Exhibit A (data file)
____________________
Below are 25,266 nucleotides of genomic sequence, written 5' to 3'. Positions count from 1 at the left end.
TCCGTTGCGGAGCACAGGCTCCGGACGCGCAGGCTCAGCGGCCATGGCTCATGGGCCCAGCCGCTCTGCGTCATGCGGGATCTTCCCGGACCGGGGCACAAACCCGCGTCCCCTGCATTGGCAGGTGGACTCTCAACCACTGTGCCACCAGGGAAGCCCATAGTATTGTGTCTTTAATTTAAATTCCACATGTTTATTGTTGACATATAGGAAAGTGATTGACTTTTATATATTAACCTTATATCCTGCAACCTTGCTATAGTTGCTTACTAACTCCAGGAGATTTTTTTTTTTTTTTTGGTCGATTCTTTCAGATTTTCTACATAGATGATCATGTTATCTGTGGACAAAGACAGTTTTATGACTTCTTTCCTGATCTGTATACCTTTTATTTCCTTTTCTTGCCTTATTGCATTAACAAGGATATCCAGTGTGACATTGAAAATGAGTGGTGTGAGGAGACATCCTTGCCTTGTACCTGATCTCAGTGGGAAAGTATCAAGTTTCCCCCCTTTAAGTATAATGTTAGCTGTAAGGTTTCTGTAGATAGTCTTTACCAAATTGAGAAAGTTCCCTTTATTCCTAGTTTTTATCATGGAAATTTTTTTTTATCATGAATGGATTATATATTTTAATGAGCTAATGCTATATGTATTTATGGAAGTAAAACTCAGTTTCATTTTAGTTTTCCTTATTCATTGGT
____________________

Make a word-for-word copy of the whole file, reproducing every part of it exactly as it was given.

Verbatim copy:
Below are 25,266 nucleotides of genomic sequence, written 5' to 3'. Positions count from 1 at the left end.
TCCGTTGCGGAGCACAGGCTCCGGACGCGCAGGCTCAGCGGCCATGGCTCATGGGCCCAGCCGCTCTGCGTCATGCGGGATCTTCCCGGACCGGGGCACAAACCCGCGTCCCCTGCATTGGCAGGTGGACTCTCAACCACTGTGCCACCAGGGAAGCCCATAGTATTGTGTCTTTAATTTAAATTCCACATGTTTATTGTTGACATATAGGAAAGTGATTGACTTTTATATATTAACCTTATATCCTGCAACCTTGCTATAGTTGCTTACTAACTCCAGGAGATTTTTTTTTTTTTTTTGGTCGATTCTTTCAGATTTTCTACATAGATGATCATGTTATCTGTGGACAAAGACAGTTTTATGACTTCTTTCCTGATCTGTATACCTTTTATTTCCTTTTCTTGCCTTATTGCATTAACAAGGATATCCAGTGTGACATTGAAAATGAGTGGTGTGAGGAGACATCCTTGCCTTGTACCTGATCTCAGTGGGAAAGTATCAAGTTTCCCCCCTTTAAGTATAATGTTAGCTGTAAGGTTTCTGTAGATAGTCTTTACCAAATTGAGAAAGTTCCCTTTATTCCTAGTTTTTATCATGGAAATTTTTTTTTATCATGAATGGATTATATATTTTAATGAGCTAATGCTATATGTATTTATGGAAGTAAAACTCAGTTTCATTTTAGTTTTCCTTATTCATTGGT